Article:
As Michigan faced the ups and downs of the first few games, Alexander tried to lead by example, coming in each day as if she was still the freshman who hadn’t earned her spot. That mentality has helped her push through the challenges and avoid getting in her own head. 

“Always focus on what you can do at the time,” Alexander said. “Even if you make an error or mess up, focus on what you can do on that next pitch. Focus on what you do well opposed to what you can’t do at the time because it’s so quick paced. It doesn’t matter what you did before.”

Alexander’s natural confidence and inclination to lead carry over into everything she does. Always one to take charge in group projects or volunteer in class, she’s never hesitant to use her voice. She’s developed that voice both on and off of the field, simultaneously growing as a player and a person.   

By virtue of her position as catcher, Alexander has been leading the team from behind the batter’s box long before being officially voted a captain this year. As leader of the defense, Alexander’s prowess behind the plate has garnered confidence from many her teammates.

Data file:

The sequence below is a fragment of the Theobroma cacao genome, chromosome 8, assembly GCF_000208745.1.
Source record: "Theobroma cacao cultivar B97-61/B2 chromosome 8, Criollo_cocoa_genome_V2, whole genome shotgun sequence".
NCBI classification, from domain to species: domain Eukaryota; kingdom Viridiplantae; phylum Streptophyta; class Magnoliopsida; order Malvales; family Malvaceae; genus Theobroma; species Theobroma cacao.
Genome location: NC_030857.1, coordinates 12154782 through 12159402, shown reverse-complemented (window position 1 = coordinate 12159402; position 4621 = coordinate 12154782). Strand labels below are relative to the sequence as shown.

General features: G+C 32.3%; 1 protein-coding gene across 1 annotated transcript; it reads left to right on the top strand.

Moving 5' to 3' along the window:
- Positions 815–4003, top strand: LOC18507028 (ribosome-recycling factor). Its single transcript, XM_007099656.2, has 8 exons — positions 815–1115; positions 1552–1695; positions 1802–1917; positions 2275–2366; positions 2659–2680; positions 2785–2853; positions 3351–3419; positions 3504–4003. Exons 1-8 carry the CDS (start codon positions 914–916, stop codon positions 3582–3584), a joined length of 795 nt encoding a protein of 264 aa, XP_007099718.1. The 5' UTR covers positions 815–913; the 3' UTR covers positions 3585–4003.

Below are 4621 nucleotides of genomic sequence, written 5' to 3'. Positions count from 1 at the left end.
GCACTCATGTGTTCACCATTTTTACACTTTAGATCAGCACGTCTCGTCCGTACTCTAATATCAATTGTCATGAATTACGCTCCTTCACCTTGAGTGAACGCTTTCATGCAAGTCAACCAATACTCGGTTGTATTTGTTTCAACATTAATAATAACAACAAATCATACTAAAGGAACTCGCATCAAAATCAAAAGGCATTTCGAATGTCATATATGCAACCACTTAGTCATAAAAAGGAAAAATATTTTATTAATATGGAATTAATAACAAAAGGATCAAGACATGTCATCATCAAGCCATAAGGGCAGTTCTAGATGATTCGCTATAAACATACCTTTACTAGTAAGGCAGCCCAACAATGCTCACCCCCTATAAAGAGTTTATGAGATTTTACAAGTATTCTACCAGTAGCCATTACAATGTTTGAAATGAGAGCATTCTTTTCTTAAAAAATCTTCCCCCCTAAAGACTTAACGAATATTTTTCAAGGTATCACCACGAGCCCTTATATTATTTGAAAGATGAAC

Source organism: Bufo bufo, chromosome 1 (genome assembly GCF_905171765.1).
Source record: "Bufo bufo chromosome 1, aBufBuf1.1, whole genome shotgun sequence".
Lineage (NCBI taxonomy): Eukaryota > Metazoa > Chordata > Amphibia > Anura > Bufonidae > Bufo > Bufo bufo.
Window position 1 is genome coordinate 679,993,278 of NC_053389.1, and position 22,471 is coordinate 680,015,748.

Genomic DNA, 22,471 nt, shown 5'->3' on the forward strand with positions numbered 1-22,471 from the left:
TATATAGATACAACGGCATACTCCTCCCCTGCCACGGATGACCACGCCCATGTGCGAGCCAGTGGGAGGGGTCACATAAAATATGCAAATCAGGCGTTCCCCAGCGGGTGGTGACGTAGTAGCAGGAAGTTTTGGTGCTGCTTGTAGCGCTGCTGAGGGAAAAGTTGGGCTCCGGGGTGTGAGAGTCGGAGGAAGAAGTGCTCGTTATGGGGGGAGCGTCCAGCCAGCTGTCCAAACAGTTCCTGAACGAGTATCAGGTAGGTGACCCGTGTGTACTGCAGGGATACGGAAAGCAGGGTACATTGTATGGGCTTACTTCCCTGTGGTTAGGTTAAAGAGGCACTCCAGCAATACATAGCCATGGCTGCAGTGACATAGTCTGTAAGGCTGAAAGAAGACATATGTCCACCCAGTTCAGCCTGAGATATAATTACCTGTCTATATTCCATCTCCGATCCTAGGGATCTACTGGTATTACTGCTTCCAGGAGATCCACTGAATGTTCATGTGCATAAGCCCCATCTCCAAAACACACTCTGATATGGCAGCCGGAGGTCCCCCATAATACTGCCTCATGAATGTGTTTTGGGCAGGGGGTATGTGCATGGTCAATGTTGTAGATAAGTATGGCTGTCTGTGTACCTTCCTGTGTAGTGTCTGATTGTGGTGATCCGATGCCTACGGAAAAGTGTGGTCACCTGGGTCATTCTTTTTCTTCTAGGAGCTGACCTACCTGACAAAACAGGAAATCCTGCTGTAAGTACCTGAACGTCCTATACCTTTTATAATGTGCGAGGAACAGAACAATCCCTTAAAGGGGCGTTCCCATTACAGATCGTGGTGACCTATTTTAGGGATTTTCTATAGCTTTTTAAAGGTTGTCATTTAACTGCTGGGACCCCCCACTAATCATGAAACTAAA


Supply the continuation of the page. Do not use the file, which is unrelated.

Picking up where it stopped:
“She definitely shows passion,” said sophomore shortstop Natalia Rodriguez. “You can see that right away on the field. You can see how seriously she takes the game. She wants to build the people around her. As a catcher, she takes that captain role, which is one of the most vocal.”  

Added sophomore left-hander Meghan Beaubien: “Anything I throw, I know she’ll be able to get it. She’ll be able to block it. I know she can throw runners out. She’s tough. She gives you a lot of confidence because she just has a presence. She’s very good at understanding my head knowing the right thing to say to get me back in the mindset to do what I need to do.”

With softball legends like Tera Blanco, Megan Betsa and Kelly Christner to look up to, Alexander had many mentors to choose from as an underclassman. 

“Every person that’s older than you or every person here, tries to make the people around them better,” Alexander said. “I took something from almost every single person that I got the chance to play with.

“To be able to see what they did for me — what worked and what didn’t — and now I can use that for the underclassmen.”